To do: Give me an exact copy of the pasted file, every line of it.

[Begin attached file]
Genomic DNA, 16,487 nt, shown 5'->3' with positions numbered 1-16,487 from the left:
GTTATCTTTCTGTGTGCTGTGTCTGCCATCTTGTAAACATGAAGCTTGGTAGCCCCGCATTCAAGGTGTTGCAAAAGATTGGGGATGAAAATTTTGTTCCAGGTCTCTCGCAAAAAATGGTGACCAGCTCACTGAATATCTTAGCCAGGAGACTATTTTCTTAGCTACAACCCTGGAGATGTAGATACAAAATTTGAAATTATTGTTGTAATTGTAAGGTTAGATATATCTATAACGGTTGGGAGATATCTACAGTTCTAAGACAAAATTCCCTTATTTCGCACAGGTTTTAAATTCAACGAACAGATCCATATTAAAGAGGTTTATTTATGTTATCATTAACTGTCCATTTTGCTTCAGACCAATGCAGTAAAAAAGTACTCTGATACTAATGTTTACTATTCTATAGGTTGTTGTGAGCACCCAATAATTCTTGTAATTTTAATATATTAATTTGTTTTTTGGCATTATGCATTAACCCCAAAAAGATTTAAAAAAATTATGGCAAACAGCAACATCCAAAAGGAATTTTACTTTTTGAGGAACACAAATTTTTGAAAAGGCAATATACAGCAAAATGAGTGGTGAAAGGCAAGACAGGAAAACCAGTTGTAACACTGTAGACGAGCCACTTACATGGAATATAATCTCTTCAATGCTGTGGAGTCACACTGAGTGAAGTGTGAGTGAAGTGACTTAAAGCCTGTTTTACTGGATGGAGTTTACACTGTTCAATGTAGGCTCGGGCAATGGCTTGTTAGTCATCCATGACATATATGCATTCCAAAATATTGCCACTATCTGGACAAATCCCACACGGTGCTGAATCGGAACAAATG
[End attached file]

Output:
Genomic DNA, 16,487 nt, shown 5'->3' with positions numbered 1-16,487 from the left:
GTTATCTTTCTGTGTGCTGTGTCTGCCATCTTGTAAACATGAAGCTTGGTAGCCCCGCATTCAAGGTGTTGCAAAAGATTGGGGATGAAAATTTTGTTCCAGGTCTCTCGCAAAAAATGGTGACCAGCTCACTGAATATCTTAGCCAGGAGACTATTTTCTTAGCTACAACCCTGGAGATGTAGATACAAAATTTGAAATTATTGTTGTAATTGTAAGGTTAGATATATCTATAACGGTTGGGAGATATCTACAGTTCTAAGACAAAATTCCCTTATTTCGCACAGGTTTTAAATTCAACGAACAGATCCATATTAAAGAGGTTTATTTATGTTATCATTAACTGTCCATTTTGCTTCAGACCAATGCAGTAAAAAAGTACTCTGATACTAATGTTTACTATTCTATAGGTTGTTGTGAGCACCCAATAATTCTTGTAATTTTAATATATTAATTTGTTTTTTGGCATTATGCATTAACCCCAAAAAGATTTAAAAAAATTATGGCAAACAGCAACATCCAAAAGGAATTTTACTTTTTGAGGAACACAAATTTTTGAAAAGGCAATATACAGCAAAATGAGTGGTGAAAGGCAAGACAGGAAAACCAGTTGTAACACTGTAGACGAGCCACTTACATGGAATATAATCTCTTCAATGCTGTGGAGTCACACTGAGTGAAGTGTGAGTGAAGTGACTTAAAGCCTGTTTTACTGGATGGAGTTTACACTGTTCAATGTAGGCTCGGGCAATGGCTTGTTAGTCATCCATGACATATATGCATTCCAAAATATTGCCACTATCTGGACAAATCCCACACGGTGCTGAATCGGAACAAATG